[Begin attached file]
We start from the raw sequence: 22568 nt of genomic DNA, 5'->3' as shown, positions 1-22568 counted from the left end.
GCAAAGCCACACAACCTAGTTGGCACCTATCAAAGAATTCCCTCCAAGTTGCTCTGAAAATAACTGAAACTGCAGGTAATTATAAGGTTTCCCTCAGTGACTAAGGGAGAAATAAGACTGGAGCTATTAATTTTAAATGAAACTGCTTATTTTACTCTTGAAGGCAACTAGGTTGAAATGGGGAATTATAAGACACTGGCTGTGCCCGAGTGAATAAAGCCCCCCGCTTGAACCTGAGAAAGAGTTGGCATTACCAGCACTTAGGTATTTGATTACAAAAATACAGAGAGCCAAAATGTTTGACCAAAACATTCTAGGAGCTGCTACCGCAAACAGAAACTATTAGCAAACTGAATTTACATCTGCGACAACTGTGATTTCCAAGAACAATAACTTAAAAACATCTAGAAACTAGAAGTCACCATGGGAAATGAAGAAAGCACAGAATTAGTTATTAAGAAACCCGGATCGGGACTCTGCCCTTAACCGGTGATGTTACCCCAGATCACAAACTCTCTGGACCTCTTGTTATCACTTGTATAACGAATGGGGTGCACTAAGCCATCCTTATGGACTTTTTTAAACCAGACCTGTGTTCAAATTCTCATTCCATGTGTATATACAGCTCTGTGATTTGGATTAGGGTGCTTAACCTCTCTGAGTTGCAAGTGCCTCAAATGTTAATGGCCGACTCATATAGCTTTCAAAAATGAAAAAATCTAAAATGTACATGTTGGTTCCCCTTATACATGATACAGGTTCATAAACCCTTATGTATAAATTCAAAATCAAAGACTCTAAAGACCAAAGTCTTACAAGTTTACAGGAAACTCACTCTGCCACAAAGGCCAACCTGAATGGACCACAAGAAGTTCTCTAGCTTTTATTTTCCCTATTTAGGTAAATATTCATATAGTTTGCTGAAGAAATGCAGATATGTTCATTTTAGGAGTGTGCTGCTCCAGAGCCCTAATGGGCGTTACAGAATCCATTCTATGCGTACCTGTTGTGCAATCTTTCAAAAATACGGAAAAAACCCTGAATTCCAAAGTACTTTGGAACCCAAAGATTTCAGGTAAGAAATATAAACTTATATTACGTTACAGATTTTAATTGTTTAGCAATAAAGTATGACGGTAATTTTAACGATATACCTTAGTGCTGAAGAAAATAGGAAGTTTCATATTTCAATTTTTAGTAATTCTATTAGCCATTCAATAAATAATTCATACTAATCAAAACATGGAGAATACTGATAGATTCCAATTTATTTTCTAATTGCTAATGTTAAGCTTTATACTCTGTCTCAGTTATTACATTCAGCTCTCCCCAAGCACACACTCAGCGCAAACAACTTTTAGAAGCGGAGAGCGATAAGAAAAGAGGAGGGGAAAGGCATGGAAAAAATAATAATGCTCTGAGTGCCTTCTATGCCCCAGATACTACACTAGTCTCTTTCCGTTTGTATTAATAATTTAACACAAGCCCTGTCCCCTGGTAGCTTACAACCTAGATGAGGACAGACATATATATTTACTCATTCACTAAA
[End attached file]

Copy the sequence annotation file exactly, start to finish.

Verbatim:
We start from the raw sequence: 22568 nt of genomic DNA, 5'->3' as shown, positions 1-22568 counted from the left end.
GCAAAGCCACACAACCTAGTTGGCACCTATCAAAGAATTCCCTCCAAGTTGCTCTGAAAATAACTGAAACTGCAGGTAATTATAAGGTTTCCCTCAGTGACTAAGGGAGAAATAAGACTGGAGCTATTAATTTTAAATGAAACTGCTTATTTTACTCTTGAAGGCAACTAGGTTGAAATGGGGAATTATAAGACACTGGCTGTGCCCGAGTGAATAAAGCCCCCCGCTTGAACCTGAGAAAGAGTTGGCATTACCAGCACTTAGGTATTTGATTACAAAAATACAGAGAGCCAAAATGTTTGACCAAAACATTCTAGGAGCTGCTACCGCAAACAGAAACTATTAGCAAACTGAATTTACATCTGCGACAACTGTGATTTCCAAGAACAATAACTTAAAAACATCTAGAAACTAGAAGTCACCATGGGAAATGAAGAAAGCACAGAATTAGTTATTAAGAAACCCGGATCGGGACTCTGCCCTTAACCGGTGATGTTACCCCAGATCACAAACTCTCTGGACCTCTTGTTATCACTTGTATAACGAATGGGGTGCACTAAGCCATCCTTATGGACTTTTTTAAACCAGACCTGTGTTCAAATTCTCATTCCATGTGTATATACAGCTCTGTGATTTGGATTAGGGTGCTTAACCTCTCTGAGTTGCAAGTGCCTCAAATGTTAATGGCCGACTCATATAGCTTTCAAAAATGAAAAAATCTAAAATGTACATGTTGGTTCCCCTTATACATGATACAGGTTCATAAACCCTTATGTATAAATTCAAAATCAAAGACTCTAAAGACCAAAGTCTTACAAGTTTACAGGAAACTCACTCTGCCACAAAGGCCAACCTGAATGGACCACAAGAAGTTCTCTAGCTTTTATTTTCCCTATTTAGGTAAATATTCATATAGTTTGCTGAAGAAATGCAGATATGTTCATTTTAGGAGTGTGCTGCTCCAGAGCCCTAATGGGCGTTACAGAATCCATTCTATGCGTACCTGTTGTGCAATCTTTCAAAAATACGGAAAAAACCCTGAATTCCAAAGTACTTTGGAACCCAAAGATTTCAGGTAAGAAATATAAACTTATATTACGTTACAGATTTTAATTGTTTAGCAATAAAGTATGACGGTAATTTTAACGATATACCTTAGTGCTGAAGAAAATAGGAAGTTTCATATTTCAATTTTTAGTAATTCTATTAGCCATTCAATAAATAATTCATACTAATCAAAACATGGAGAATACTGATAGATTCCAATTTATTTTCTAATTGCTAATGTTAAGCTTTATACTCTGTCTCAGTTATTACATTCAGCTCTCCCCAAGCACACACTCAGCGCAAACAACTTTTAGAAGCGGAGAGCGATAAGAAAAGAGGAGGGGAAAGGCATGGAAAAAATAATAATGCTCTGAGTGCCTTCTATGCCCCAGATACTACACTAGTCTCTTTCCGTTTGTATTAATAATTTAACACAAGCCCTGTCCCCTGGTAGCTTACAACCTAGATGAGGACAGACATATATATTTACTCATTCACTAAA